If you’re a wine drinker, you’re in a powerful position.
Viticulture (the science, production and study of grapes) is a branch of the science of horticulture. “Sustainable viticulture” goes vital steps further and views the vineyard as a whole system which creates a high level quality fruit production reducing reliance on synthetic chemicals and fertilizers to protect the growers, the consumers and the environment. Many conscientious vintners ascribe to this method and produce some very fine wines while pursing a responsible higher goal. Universities and private organizations responsibly teach and encourage these practices.
What’s worse than a roaming monkey? How about a monkey that’s on-the-go because he’s been pushed out of his habitat by climate change?
Talking about White Bearded De Brazza’s monkeys, who got their name from French explorer Pierre Savorgnan de Brazza. Normally found in the wetlands of Africa, these guys have recently been spotted far from their natural homes, hiding in the forests of Kenya’s Great Rift Valley.
According to Richard Leakey, son of famed paleontologist Louis Leakey, this extremely rare migration is just one of several pieces of evidence that Africa’s climate is rapidly changing. Leakey’s peeved at African authorities, claiming they’re ignoring the crisis. He continues to urge them to take action and address the issues at hand.
The Solar Tower plant that was once constructed and successfully operated in Manzaneres, Spain, is now the prototype for Australian company Enviromission Limited’s Solar Tower plant. The 50 kilowatt tower in Spain, originally designed by Jorg Schlaich of Schlaich Bergermann Partners, ran from 1982 to 1989. Now Enviromission hopes to have their 200 megawatt scaled-up version running in Australia by 2008. So far, the location is thought to be Buronga in the Wentworth Shire of New South Wales.
Once built, it will be one of the world’s tallest structures. At 1,000 meters, its height alone makes the concept seem a bit surreal. But in reality, the plant has been proven to work and is based on some very simple and tangible principles: the greenhouse, the turbine and the chimney. The higher and wider the chimney, the greater the efficiency.
Take it from me, bamboo is the fabric for the future. This super versatile plant has long been used in construction, as a food source (for humans and pandas alike) as well as providing the raw materials for everything from chopsticks to food steamers to martial arts weaponry. Now fashion forward designers can’t enough of bamboo. Why? Well, it’s cool in summer, warm in winter, is anti-bacterial and is as soft and luxurious as cashmere. And best of all, it’s sustainable.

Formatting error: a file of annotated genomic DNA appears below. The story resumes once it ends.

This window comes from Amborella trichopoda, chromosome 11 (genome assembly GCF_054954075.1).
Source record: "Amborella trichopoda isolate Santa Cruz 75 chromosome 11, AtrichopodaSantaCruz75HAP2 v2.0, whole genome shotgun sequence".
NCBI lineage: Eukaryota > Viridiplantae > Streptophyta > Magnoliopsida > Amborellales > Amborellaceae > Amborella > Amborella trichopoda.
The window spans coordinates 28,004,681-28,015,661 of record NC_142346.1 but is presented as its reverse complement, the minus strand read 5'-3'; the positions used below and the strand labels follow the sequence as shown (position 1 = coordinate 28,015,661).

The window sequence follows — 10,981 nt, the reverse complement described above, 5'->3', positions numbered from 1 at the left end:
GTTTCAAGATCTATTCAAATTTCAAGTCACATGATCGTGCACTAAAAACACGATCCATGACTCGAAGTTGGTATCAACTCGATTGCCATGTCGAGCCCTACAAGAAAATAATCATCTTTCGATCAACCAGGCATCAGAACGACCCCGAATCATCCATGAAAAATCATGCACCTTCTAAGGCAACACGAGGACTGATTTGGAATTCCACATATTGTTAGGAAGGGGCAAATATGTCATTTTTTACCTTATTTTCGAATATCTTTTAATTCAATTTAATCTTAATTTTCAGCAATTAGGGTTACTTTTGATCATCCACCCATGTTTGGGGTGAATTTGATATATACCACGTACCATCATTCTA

Seems simple to me, if the world is ninety percent water, a crucial part of preserving our environment should be the monitoring and maintaining of our oceans. However, due to the massive volume of water and inclement weather conditions, it’s almost nearly impossible to do this year round. But a possible solution may be in sight.
Enter the robotic floats that collect argo data from the ocean’s heat. First used in the Indian Ocean by Australia in ’99, there are now about 2,100 currently in use, with another 900 or so ready to dive in.
According to the Commonwealth Scientific and Industrial Research Organisation (CSIRO), the floats are less-compressible than seawater and therefore drift at depth. By pumping fluid from inside the float to an external bladder, they’re able to rise to the surface. When the float needs to dive, the fluid is drawn back inside, making the gadget denser than the seawater surrounding it. These floats can be deployed from ships or aircraft.
Espadrilles are so ‘80s… what, with their fussy wedges and the ties. Why not get your hands (or, shall we say, feet) on an aughty’s equivalent -– Tom’s Shoes, which are inspired by traditional Argentine footwear. They’re unisex, minimalist and most importantly, ethical. It’s simple concept really: you buy a pair of Tom’s, and Tom’s donates a pair on your behalf to a child in need.